Whilst the emphasis is on presenting and contextualising contemporary practice, many of the contributors to the book’s first section have also included a range of earlier figures, principally spanning the period of the 1960s and 1970s but just occasionally going back to the 1940s. Anyone interested in orienting this contemporary map using more familiar historical co-ordinates is likely to find this uneven approach frustrating, and indeed it highlights the ambivalent way in which many of the authors perceive the significance for today’s artists of work made either under the rubric of socialist culture or within the framework of modernism (for which read: Western models of modernism). The implication, then, is that while stress may be laid on the ‘Eastern Europeanness’ of their backgrounds, contemporary practitioners tend to see Eastern European modernism as bearing little relevance to their current situation.[2] Unsurprisingly, art made with the tacit or active support of socialist regimes also tends not to figure in this contextual history either, and with the exception of one or two nonconformist socialist realist painters the work of any more progressive artists who somehow managed to exhibit or gain commissions under totalitarianism appear here to have forfeited their place in history in favour of those working within underground or oppositional frameworks. Finally, the interesting position of emigré artists ‒ć, Krzysztof Wodiczko or Ilya Kabakov likely to be precisely most familiar to a Western audience ‒ whose mature work has often unfolded within a Western context even when it may have been rooted in Eastern histories, is also not very clearly situated among the constellations of Eastern personalities and networks. figures such as Christo, Marina Abramovi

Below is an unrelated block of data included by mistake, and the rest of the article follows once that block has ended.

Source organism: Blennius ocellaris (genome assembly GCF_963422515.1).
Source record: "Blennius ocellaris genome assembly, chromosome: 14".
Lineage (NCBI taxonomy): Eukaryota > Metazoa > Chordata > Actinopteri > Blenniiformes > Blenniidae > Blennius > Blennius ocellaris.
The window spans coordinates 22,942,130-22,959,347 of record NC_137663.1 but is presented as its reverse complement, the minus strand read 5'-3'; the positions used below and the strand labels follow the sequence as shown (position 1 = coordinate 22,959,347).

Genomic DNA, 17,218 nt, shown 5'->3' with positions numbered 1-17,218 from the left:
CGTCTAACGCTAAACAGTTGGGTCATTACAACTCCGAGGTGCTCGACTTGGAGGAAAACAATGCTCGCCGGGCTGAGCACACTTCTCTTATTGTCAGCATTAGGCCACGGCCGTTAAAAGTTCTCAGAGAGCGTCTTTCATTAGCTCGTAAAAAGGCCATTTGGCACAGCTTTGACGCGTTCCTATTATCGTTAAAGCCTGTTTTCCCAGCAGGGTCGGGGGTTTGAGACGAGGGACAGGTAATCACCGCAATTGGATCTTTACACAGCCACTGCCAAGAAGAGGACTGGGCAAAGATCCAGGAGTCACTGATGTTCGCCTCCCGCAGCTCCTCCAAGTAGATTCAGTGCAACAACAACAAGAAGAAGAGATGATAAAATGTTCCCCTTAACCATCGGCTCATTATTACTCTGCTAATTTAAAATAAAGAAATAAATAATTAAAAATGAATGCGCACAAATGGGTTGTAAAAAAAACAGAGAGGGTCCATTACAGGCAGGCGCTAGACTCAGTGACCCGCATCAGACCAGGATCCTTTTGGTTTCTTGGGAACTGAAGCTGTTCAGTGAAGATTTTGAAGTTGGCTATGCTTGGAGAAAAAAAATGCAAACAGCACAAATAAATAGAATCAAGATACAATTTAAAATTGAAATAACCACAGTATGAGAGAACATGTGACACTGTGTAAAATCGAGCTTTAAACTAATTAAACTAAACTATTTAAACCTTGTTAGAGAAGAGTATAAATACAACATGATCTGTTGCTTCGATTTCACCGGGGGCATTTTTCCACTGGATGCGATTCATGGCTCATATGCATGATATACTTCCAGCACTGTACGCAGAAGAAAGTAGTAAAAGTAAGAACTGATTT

This last set of points raises in turn the question of who exactly the intended audience for East Art Map is. On the one hand the volume is published in the West and, as with its parent website, in English (incidentally, issues of translation or of writing in a second language never seem to intrude in texts that read as uniformly clear and well edited), suggesting that the project’s focus is to correct a significant gap in ‘Western’ art history and theory. But on the other the project is also presented as a diagram of connections leading from the local to the regional, intended for specifically Eastern artists, critics and curators, in the absence of either a coherent cross-cultural account or a comprehensive set of comparisons between Eastern and Western counterparts. Presumably, of course, the answer is a mixture of both of these positions: the offer extended to the region’s art world to better understand the networks in operation after socialism, and an invitation to those outside it to follow their curiosity and broaden a limited Western canon.